• TrickyDick

      I’m also an American, and I grew up in the 80s, so maybe I’m not up to date with parenting trends today, but I did get trophies for every season of basketball or little league I completed, but I knew, without a doubt, that just getting a plastic trophy didn’t mean I’d “won” anything or was the best at the sport, or had done anything special. And we still knew darn well if we’d won or lost–and it didn’t change how we felt about winning or loosing. I think over-inflating anyone’s ego is a bad idea, but whenever American parenting comes up it always seems that people moan about how “everyone gets a trophy for participating.” The trophy-giving was just not that big a deal to us when I was growing up 25 years ago. Thinking it is requires thinking that kids can’t tell that they’re all getting the same thing, regardless of who’s better at the sport, and thinking that requires believing all kids are dumb. I’m sure other messages and parenting actions give kids a false perspective (when I was a TA instructing college students I ran into “it’s all about me” plenty of times), but people should get over the trophies already.

  • Fiona Wilson

    American children’s name are as diverse as people on the planet. I think it comes from background, a hankering after their home country, after their original customs and a positiveness which comes from looking forward. To me the use of surnames as Christian names is amusing if not confusing,and the use of place name makes me wonder if they used the same naming method as the Beckham’s. In my son’s class the following are used: Sydney, Denver and Hughston(sic), and Bentley(female), Harrison and Riley. In the same school the latter is used for both sexes. They are memorable nevertheless.

    As for the first few points about parenting trends made by the writer, I have seen as much in the US to think entirely the opposite. Americans do put a lot of time into their children, but is that so wrong? When it comes down to it, basic human instincts need to reproduce the healthiest, and strongest offspring to validate ourselves. Maybe they see more what is important?

    As proven by this blog the British carry a lot of negativity around with them. I can laugh at the anecdotes with the best, but if positive strokes can build a better self image then I would go with it. Too many Brits grow up feeling put down, or put in their place, and are willing to accept this.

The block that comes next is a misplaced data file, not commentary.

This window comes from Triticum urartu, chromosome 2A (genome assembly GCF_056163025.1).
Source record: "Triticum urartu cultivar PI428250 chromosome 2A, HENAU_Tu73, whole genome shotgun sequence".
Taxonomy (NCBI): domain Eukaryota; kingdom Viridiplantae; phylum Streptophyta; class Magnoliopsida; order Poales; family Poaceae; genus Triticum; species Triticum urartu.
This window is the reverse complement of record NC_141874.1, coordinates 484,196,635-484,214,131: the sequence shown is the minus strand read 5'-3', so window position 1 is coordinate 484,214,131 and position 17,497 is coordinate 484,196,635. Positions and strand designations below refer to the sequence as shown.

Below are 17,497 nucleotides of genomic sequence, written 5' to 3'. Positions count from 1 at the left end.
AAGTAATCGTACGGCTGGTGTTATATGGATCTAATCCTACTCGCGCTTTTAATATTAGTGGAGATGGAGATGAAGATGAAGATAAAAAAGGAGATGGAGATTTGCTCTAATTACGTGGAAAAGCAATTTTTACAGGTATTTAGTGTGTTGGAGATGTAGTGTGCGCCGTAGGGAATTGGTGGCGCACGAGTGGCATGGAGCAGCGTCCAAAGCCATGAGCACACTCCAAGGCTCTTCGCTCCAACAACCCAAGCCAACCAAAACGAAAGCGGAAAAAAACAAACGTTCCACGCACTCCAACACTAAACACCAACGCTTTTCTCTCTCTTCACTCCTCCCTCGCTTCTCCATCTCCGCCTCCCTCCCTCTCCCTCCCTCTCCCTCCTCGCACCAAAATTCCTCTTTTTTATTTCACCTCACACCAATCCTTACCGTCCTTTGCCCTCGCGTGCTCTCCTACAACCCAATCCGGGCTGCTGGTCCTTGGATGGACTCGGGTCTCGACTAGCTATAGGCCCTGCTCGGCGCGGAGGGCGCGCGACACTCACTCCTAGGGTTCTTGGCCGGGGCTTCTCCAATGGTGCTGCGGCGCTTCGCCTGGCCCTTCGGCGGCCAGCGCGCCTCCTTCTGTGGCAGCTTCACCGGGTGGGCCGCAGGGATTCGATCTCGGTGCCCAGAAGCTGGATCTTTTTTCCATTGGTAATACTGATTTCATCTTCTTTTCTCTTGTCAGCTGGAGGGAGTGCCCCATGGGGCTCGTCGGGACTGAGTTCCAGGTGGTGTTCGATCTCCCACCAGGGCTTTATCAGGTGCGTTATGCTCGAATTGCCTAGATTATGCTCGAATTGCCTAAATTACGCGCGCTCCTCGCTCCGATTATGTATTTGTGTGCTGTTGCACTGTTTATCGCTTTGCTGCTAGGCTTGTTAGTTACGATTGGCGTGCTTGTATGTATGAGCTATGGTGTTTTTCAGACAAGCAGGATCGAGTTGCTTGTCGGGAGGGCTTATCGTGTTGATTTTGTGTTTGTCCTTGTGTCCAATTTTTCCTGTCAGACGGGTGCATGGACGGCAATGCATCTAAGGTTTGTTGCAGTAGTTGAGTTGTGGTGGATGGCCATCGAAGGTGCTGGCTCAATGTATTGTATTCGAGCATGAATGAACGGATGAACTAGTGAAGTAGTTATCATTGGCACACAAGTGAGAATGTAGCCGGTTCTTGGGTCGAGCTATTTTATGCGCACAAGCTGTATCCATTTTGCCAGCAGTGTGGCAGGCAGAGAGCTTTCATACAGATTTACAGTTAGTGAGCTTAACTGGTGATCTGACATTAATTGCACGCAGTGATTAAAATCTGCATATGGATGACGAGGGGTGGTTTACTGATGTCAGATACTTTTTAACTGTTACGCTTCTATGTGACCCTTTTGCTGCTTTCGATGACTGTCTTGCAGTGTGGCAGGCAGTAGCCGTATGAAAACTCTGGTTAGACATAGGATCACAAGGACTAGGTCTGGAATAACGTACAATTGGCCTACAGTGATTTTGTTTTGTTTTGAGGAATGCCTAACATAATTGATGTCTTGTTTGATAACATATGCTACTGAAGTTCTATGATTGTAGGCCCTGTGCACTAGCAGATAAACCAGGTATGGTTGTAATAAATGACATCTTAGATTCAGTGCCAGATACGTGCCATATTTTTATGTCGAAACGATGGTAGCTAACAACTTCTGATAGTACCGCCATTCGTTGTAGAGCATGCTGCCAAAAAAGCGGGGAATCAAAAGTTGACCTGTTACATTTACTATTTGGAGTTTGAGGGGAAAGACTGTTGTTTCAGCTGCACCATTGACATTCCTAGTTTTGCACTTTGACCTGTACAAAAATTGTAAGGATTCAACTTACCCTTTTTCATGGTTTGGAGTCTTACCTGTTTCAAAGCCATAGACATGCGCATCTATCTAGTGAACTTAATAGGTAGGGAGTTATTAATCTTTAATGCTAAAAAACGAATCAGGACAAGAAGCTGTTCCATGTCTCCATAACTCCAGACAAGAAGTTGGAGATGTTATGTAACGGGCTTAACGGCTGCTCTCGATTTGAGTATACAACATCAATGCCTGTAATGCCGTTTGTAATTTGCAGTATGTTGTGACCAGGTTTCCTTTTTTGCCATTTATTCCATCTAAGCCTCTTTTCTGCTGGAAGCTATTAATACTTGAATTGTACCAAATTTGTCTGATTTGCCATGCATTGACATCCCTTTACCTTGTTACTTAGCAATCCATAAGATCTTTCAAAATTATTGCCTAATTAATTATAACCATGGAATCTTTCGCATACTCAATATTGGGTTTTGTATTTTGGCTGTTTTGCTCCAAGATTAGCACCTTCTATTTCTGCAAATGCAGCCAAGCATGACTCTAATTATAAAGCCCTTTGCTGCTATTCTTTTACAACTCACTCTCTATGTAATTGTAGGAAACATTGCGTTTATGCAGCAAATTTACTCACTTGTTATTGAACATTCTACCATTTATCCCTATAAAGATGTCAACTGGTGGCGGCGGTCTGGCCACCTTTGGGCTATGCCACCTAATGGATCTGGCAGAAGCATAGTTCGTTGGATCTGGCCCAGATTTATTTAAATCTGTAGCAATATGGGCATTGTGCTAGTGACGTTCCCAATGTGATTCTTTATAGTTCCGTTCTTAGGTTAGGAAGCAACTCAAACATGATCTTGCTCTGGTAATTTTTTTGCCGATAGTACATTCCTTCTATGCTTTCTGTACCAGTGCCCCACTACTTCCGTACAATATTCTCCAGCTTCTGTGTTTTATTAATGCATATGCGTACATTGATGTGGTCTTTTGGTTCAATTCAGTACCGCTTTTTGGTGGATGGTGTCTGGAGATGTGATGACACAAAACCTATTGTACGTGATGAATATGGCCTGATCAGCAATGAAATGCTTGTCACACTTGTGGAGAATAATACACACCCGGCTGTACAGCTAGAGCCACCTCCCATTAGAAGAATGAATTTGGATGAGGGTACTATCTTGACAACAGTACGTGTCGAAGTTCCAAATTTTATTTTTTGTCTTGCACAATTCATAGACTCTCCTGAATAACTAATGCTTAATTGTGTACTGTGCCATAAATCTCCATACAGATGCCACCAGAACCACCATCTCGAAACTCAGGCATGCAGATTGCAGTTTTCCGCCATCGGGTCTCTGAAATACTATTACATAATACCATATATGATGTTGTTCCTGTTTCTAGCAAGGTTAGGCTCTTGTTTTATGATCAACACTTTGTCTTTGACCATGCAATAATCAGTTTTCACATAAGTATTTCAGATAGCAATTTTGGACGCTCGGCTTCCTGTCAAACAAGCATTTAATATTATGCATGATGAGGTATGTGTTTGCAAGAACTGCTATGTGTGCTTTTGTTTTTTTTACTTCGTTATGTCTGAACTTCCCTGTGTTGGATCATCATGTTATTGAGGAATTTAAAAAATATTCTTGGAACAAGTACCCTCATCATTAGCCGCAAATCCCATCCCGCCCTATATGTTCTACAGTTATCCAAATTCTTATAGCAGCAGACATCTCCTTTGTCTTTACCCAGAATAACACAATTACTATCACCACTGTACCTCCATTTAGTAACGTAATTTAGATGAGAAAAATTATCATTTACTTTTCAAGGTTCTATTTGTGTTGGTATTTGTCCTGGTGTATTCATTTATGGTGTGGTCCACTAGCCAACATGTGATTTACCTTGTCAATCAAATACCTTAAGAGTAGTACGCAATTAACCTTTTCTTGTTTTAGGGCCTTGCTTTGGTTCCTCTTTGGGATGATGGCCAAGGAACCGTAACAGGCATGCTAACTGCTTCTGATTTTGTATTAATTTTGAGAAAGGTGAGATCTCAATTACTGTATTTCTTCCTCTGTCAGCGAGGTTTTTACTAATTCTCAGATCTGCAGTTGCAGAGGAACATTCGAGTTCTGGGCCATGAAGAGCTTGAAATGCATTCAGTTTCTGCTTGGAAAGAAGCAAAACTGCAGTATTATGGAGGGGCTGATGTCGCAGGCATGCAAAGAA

The final point about sport is only valid when it comes to how much money is put into collegiate sport which could actually be spent on learning and research by students. Schools can almost be chosen by which has the best football team, rather than the best course towards a career. A soccer mom is not really a mom who participates in the actual sport, but one who turns up come rain or shine to support their child. Given American families are larger than those in the U.K. one has to wonder how they can manage to be in say four places at the same time; no doubt grandparents help and at the same time are there at their grandchildren’s ‘triumphs and disasters’ ‘to treat them both the same’

    If I have reinforced any of my beliefs while living in America it is that the world is diverse and we should be more tolerant. If we tried harder to see the best in people rather than assume the worst it would be a direction worth going.

    • http://expatmum.blogspot.com/ Expat Mum

      I agree with your thoughts on the Brits and child-rearing; sometimes they could show a little more love! However, professionals who have to deal with young kids these days (employers, professors etc) are all commenting on how ill-equipped the kids are to deal with life’s knocks. We shouldn’t be protecting them from disappointment because they’ll get the shock of their lives when they enter the real world. We are actually doing them a huge disservice by fighting every fight for them (as some parents do). When they get to college, for example, many professors aren’t interested in why the paper was late, the student goes down a grade. End of.

    • MontanaRed